Preparation time - 30 minutes Baking time - 50 minutes

Makes one 9" Ricotta Pie

Shopping list:

1-1/4 lbs. ricotta cheese 

1/4 cup heavy cream

2/3 cup + 2 tbsp. sugar

2 tbsp. cornstarch

1/2 tbsp. pure vanilla extract

zest of 1 orange

3 large eggs

1 qty 8 ounce can crushed pineapple

1/4 teaspoon ground cinnamon (to sprinkle)

Pie crust:

1-1/2 cup all-purpose flour

2 oz. chilled butter cut into chunks

2 tbsp. chilled vegetable shortening

1 large egg & 1 egg yolk

1/2 tsp salt

2 tbsp. sugar

1-1/2 tbsp. chilled water

Also required is a non-stick 9" spring foam pan or a pie dish, baking sheet & tooth picks.


For the pie crust -In a food processor fitted with a metal blade, add the all-purpose flour,  cold butter chunks, vegetable shortening, egg & egg yolk, sugar & salt. Pulse for about 20 seconds to combine to a texture of soft breadcrumbs. Add 1-1/2 tbs chilled water and pulse for about 25 seconds until a ball has formed. Remove from the food processor.

Flatten the dough ball into a smooth disk and wrap in plastic cling wrap. Freeze for about 15 minutes.

Preheat the oven to 425 deg. F.

While the pie crust is chilling prepare the remaining ingredients - Ricotta cheese - Measure the ricotta cheese by weight and place in a strainer over a bowl to catch excess liquid.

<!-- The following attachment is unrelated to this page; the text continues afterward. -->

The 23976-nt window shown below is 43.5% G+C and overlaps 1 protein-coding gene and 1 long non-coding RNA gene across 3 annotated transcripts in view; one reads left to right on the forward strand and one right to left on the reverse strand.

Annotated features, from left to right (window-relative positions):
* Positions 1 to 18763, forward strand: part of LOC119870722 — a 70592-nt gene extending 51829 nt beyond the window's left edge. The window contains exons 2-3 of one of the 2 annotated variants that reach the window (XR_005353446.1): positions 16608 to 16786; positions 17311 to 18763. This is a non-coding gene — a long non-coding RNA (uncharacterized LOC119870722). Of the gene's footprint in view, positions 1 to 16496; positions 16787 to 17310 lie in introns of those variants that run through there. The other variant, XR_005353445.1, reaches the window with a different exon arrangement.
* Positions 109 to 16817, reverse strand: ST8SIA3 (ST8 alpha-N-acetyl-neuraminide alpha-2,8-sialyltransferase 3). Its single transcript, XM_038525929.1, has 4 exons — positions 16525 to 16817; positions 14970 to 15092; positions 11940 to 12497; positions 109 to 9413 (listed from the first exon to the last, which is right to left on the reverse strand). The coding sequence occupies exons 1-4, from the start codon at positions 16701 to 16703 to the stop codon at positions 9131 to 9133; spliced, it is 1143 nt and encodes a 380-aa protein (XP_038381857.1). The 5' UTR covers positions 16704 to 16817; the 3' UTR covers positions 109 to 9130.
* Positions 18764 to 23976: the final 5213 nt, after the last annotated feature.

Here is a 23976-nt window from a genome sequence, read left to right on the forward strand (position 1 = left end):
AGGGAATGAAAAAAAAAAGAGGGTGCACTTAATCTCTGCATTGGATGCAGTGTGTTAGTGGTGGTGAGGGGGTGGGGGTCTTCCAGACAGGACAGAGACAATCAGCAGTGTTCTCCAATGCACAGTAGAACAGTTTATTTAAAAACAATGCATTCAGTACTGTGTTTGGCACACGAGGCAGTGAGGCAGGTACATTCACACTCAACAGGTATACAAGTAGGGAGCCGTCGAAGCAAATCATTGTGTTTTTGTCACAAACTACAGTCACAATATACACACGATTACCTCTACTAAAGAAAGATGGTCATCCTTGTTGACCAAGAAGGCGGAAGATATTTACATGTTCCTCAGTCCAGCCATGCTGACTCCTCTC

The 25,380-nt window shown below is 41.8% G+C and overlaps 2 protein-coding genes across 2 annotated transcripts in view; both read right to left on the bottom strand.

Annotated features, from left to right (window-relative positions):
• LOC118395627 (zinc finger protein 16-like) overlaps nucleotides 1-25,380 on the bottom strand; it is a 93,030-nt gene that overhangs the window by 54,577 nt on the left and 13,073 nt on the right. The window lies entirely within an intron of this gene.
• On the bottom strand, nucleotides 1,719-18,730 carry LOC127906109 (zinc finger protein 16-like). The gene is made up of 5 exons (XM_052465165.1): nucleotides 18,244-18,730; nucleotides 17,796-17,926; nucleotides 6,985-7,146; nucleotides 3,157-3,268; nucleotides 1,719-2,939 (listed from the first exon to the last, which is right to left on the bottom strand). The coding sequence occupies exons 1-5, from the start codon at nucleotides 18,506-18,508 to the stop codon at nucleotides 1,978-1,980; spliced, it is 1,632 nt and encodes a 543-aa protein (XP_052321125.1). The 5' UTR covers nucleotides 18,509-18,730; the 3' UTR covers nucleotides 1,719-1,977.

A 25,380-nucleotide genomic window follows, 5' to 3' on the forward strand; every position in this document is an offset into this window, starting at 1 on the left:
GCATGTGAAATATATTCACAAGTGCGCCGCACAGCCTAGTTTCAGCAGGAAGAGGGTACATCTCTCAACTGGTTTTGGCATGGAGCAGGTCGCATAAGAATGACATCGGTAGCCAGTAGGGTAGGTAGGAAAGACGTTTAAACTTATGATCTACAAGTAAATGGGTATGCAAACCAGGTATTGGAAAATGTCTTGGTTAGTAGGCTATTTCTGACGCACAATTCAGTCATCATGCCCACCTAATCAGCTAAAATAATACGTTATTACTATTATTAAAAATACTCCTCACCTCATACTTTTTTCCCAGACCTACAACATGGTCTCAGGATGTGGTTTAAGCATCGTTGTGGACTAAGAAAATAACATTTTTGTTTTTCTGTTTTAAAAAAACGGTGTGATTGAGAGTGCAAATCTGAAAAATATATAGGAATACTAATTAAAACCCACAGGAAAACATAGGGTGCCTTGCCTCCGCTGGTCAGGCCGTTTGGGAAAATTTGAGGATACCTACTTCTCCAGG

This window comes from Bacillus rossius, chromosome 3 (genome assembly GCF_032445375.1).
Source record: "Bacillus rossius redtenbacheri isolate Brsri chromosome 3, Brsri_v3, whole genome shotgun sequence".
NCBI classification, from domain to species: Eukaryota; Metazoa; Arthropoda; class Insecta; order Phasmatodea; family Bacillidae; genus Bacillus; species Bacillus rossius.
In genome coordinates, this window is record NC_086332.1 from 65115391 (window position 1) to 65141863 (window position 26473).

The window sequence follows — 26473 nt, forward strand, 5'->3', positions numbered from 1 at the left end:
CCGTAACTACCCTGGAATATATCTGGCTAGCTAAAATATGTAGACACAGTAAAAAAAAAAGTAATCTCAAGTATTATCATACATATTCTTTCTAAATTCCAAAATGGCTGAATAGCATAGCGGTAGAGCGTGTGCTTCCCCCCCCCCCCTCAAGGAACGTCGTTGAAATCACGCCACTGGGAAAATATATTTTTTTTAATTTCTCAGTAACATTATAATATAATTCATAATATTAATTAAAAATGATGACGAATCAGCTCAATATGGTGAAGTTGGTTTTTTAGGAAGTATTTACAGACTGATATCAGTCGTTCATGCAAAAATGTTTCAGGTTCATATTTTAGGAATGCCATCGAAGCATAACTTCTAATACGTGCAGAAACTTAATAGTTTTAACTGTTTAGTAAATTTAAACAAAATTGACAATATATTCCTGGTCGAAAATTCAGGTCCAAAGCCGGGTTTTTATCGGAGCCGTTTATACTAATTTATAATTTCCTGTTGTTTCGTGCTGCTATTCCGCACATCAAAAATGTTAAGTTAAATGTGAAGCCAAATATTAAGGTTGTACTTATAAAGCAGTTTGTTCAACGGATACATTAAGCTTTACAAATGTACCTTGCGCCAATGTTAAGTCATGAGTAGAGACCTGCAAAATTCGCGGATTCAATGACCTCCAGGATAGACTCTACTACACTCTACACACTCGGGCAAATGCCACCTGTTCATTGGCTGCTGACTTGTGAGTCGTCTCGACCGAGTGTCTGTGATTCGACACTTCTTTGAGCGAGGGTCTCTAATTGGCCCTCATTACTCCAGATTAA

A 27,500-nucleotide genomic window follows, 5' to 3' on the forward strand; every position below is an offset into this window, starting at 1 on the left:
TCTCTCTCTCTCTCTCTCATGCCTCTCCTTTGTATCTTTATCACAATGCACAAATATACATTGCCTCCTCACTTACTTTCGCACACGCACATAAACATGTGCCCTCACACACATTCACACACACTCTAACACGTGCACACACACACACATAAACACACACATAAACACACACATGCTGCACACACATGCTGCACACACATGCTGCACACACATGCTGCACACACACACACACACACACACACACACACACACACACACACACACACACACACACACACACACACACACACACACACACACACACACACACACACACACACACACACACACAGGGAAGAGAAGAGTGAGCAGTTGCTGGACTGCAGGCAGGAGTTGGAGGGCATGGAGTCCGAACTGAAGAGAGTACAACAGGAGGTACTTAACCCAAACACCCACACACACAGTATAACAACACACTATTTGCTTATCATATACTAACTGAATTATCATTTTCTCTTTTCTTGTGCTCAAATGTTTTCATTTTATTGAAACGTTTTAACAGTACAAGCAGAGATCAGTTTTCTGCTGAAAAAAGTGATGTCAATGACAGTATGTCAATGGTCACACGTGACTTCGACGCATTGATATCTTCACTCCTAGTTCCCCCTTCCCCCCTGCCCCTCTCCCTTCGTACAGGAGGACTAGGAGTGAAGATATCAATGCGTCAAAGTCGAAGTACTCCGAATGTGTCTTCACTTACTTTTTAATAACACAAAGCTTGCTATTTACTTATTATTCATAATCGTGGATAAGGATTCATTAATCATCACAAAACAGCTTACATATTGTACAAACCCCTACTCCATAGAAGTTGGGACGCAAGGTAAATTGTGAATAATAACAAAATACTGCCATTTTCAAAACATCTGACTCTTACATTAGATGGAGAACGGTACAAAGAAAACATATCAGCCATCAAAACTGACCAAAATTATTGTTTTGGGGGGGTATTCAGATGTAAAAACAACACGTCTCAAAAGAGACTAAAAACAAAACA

Crushed pineapple - Empty the can into a sieve. Press down to remove all excess juice & discard the excess juice.

Orange - Using a zester, zest the rind and set aside.

Eggs - Crack into a bowl and discard shells.

In the same food processor bowl that has been rinsed out and dried, add the drained ricotta cheese, cream, pineapple, pure vanilla extract, orange zest, sugar, cornstarch and eggs.

Combine for a few seconds till the filling is smooth.

Liberally flour a clean working surface with about 1/4 cup all-purpose flour. Roll out the dough evenly, giving a quarter turn as you go, to a diameter 2-1/2" larger than the base of the spring foam pan.